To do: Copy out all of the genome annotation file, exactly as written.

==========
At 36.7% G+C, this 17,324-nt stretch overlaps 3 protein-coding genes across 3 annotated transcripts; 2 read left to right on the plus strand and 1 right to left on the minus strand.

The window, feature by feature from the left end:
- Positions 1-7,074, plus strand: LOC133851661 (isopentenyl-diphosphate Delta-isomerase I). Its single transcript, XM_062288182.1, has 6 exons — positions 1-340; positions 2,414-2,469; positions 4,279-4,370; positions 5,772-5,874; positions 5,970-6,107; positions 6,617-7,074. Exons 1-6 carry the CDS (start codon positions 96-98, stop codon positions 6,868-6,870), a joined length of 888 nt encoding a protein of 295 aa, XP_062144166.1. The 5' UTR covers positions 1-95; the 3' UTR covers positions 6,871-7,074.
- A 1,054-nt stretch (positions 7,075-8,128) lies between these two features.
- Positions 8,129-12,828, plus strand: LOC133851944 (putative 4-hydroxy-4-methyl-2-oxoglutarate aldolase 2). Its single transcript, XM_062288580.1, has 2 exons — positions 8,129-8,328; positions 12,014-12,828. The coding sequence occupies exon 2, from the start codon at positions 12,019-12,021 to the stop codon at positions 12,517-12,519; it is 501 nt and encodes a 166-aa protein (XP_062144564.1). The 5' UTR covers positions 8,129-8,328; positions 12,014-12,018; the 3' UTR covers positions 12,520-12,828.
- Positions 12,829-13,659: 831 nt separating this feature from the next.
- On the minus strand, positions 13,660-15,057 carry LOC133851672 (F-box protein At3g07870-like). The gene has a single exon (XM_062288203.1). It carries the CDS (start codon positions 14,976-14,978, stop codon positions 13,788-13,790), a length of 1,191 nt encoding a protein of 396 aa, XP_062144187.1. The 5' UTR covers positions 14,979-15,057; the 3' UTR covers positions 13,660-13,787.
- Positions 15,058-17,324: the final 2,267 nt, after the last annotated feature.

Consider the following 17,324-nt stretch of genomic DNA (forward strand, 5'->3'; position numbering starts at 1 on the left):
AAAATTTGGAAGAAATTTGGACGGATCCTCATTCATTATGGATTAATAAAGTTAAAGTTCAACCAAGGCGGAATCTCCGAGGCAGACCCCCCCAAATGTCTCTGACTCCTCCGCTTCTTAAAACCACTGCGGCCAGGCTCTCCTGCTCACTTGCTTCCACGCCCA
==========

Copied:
At 36.7% G+C, this 17,324-nt stretch overlaps 3 protein-coding genes across 3 annotated transcripts; 2 read left to right on the plus strand and 1 right to left on the minus strand.

The window, feature by feature from the left end:
- Positions 1-7,074, plus strand: LOC133851661 (isopentenyl-diphosphate Delta-isomerase I). Its single transcript, XM_062288182.1, has 6 exons — positions 1-340; positions 2,414-2,469; positions 4,279-4,370; positions 5,772-5,874; positions 5,970-6,107; positions 6,617-7,074. Exons 1-6 carry the CDS (start codon positions 96-98, stop codon positions 6,868-6,870), a joined length of 888 nt encoding a protein of 295 aa, XP_062144166.1. The 5' UTR covers positions 1-95; the 3' UTR covers positions 6,871-7,074.
- A 1,054-nt stretch (positions 7,075-8,128) lies between these two features.
- Positions 8,129-12,828, plus strand: LOC133851944 (putative 4-hydroxy-4-methyl-2-oxoglutarate aldolase 2). Its single transcript, XM_062288580.1, has 2 exons — positions 8,129-8,328; positions 12,014-12,828. The coding sequence occupies exon 2, from the start codon at positions 12,019-12,021 to the stop codon at positions 12,517-12,519; it is 501 nt and encodes a 166-aa protein (XP_062144564.1). The 5' UTR covers positions 8,129-8,328; positions 12,014-12,018; the 3' UTR covers positions 12,520-12,828.
- Positions 12,829-13,659: 831 nt separating this feature from the next.
- On the minus strand, positions 13,660-15,057 carry LOC133851672 (F-box protein At3g07870-like). The gene has a single exon (XM_062288203.1). It carries the CDS (start codon positions 14,976-14,978, stop codon positions 13,788-13,790), a length of 1,191 nt encoding a protein of 396 aa, XP_062144187.1. The 5' UTR covers positions 14,979-15,057; the 3' UTR covers positions 13,660-13,787.
- Positions 15,058-17,324: the final 2,267 nt, after the last annotated feature.

Consider the following 17,324-nt stretch of genomic DNA (forward strand, 5'->3'; position numbering starts at 1 on the left):
AAAATTTGGAAGAAATTTGGACGGATCCTCATTCATTATGGATTAATAAAGTTAAAGTTCAACCAAGGCGGAATCTCCGAGGCAGACCCCCCCAAATGTCTCTGACTCCTCCGCTTCTTAAAACCACTGCGGCCAGGCTCTCCTGCTCACTTGCTTCCACGCCCA